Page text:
During the Spanish American War, the US Navy attacked Castillo San Felipe del Morro three times until it succeeded with an invasion on May 12 of that year. The Spanish American War ended with the Treaty of Paris which turned Puerto Rico into a United States colony.
👉 Are you an adventure seeker? Read now about the other fun activities you can do in Puerto Rico.
The World Wars
Although El Morro wouldn’t actively participate in a battle again, the fort continued to serve as a military base for the United States under the name of Fort Brooke. An additional bunker got created on top of Castillo San Felipe del Morro during World War II and in 1908 the lighthouse got remodeled.
National Park Service
In 1961 the United States armed forces moved out from El Morro and the whole fortress became part of the National Park Service. Later in 1983, the United Nations declared Castillo San Felipe del Morro along with the walls of San Juan a UNESCO World Heritage Site.
How to Visit San Felipe del Morro
How to Get to El Morro
🚶♀️ Walk – Getting to Castillo San Felipe del Morro walking is easy if you’re staying in Old San Juan. You can reach it through Paseo del Morro, starting at Paseo La Princesa, through Calle Norzagaray, Calle Beneficencia, or Paseo Santa Elena.
🚗 Drive – Drive into Old San Juan through Avenida Luis Muñoz Rivera and park your car either on the street or one of the private parking lots. The Ballajá Parking Garage is the closest parking lot to the fort. Read this post to learn more about driving in Puerto Rico.
🚌 Public Transportation – If you’re coming from the airport you can take the D53 or T5 AMA to reach Old San Juan.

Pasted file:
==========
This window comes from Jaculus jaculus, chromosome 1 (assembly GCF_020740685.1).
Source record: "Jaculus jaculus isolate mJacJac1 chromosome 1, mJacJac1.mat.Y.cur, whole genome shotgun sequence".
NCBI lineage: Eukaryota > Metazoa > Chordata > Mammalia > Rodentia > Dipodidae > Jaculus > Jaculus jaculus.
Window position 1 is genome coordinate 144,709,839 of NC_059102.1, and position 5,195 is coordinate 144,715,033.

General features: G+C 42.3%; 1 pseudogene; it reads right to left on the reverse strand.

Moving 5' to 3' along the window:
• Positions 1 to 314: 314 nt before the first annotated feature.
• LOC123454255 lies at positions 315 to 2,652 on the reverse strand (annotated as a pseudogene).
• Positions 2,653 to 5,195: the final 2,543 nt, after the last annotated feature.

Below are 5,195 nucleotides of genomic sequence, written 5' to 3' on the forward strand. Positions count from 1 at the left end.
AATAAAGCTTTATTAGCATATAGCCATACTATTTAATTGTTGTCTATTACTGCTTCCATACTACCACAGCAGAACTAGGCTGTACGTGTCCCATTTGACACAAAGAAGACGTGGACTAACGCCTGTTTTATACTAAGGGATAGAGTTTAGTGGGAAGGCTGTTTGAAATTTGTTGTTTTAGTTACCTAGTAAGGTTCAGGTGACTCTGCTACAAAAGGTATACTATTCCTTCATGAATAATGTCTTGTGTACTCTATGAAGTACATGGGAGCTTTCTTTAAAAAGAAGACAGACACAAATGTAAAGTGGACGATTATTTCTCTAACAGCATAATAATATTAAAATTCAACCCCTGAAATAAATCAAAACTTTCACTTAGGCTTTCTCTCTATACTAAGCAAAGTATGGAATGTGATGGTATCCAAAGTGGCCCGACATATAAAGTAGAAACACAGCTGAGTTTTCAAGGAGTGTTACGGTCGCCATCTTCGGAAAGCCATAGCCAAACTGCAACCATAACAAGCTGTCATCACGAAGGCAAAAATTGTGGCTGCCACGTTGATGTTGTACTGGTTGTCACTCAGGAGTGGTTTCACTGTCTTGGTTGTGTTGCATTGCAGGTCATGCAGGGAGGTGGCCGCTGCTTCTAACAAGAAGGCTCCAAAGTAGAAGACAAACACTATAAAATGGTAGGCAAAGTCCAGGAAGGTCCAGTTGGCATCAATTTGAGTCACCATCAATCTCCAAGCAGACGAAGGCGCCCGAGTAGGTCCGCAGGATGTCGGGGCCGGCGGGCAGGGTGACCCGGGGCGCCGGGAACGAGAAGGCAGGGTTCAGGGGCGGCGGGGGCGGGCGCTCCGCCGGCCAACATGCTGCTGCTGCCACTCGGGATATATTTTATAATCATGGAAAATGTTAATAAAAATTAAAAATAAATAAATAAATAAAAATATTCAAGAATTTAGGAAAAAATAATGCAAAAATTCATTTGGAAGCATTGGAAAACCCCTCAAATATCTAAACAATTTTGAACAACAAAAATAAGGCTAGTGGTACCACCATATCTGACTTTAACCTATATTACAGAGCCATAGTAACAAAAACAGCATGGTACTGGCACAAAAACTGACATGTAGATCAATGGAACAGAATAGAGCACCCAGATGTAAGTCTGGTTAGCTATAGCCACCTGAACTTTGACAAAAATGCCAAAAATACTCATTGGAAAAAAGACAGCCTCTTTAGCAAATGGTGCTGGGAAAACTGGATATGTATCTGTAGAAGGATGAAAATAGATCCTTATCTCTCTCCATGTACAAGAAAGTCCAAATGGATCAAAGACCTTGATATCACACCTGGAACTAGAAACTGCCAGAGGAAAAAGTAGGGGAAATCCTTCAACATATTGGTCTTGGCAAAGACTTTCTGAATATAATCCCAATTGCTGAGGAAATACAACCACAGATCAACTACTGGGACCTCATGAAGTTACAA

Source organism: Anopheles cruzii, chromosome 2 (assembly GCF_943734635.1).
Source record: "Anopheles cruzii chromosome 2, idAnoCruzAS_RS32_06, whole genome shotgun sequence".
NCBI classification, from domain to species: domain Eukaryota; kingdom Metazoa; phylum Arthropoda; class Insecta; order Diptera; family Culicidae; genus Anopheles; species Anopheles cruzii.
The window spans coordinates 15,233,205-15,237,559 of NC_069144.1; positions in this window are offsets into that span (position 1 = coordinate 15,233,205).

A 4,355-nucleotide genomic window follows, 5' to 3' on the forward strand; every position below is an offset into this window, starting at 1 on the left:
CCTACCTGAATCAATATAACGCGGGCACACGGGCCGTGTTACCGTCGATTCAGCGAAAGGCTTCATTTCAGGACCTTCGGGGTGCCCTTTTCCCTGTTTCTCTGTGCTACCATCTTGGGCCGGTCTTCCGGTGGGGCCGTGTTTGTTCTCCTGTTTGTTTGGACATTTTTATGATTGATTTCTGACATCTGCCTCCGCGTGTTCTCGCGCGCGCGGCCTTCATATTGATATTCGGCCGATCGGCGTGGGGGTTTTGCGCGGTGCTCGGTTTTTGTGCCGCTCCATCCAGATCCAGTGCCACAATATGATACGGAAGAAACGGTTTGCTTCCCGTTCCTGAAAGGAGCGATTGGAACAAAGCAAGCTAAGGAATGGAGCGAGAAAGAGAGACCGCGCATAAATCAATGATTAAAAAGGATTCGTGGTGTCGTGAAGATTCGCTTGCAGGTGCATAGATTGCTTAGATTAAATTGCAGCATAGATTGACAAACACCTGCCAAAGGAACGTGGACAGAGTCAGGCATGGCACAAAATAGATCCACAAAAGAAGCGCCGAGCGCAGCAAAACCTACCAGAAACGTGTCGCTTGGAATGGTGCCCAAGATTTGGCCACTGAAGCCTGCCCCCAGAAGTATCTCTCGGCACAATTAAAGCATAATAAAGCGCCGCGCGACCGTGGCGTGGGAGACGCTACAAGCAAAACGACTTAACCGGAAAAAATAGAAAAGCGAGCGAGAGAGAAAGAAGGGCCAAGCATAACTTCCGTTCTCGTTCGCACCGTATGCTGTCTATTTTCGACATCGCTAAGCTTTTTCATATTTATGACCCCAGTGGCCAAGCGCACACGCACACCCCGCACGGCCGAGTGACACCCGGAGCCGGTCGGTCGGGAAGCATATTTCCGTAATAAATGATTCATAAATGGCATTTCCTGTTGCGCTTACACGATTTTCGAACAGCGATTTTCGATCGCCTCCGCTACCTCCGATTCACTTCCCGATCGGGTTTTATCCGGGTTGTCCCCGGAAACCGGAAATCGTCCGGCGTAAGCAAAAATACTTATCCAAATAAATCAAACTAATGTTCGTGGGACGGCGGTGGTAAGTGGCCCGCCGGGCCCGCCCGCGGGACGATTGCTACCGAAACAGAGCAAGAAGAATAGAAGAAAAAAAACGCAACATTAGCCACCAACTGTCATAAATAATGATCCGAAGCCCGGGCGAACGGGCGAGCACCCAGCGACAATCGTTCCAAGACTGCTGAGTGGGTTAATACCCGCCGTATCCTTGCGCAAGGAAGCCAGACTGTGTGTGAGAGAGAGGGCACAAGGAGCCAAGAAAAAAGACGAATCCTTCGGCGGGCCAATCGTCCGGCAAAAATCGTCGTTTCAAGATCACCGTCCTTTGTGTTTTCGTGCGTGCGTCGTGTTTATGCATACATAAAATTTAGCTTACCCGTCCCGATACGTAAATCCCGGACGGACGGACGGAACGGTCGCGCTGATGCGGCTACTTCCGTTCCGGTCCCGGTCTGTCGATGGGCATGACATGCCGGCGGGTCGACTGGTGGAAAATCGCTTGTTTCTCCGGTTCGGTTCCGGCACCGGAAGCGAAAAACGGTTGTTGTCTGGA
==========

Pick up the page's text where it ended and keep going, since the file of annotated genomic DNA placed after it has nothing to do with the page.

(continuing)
🚕 Taxi – A taxi from the airport to Old San Juan has a fixed rate of $23, but some additional charges per luggage may apply.
📚 Related Reading: How to Get Around in Puerto Rico
Entrance Costs, Hours, Details
🎟️ Entrance – $10 per person. People younger than 15 get in free. The entrance fee also covers the entrance to Castillo San Cristóbal, another fort in San Juan.
🕖 Hours – 9:00 am – 4:30 pm daily. Closed on Thanksgiving, Christmas, and New Year
💵 Payment Method – You have to pay with a card as they don’t accept cash right at the entrance of El Morro.
♿ Accessibility – There isn’t parking right outside El Morro, so you can’t reach the fortress directly by car. The entrance to the fortress is paved and of easy access for wheelchairs. If you need to, you can make further arrangements to visit by calling 787-729-6777.
😷 COVID 19 Regulations – You need to use a mask inside the fortress regardless of your vaccination status. You won’t need to present your vaccine card.
🖥️ Website – National Park Service San Juan
📞 Phone: 787-729-6960
📍 Map It: 501 Bulevar del Valle, San Juan, 00901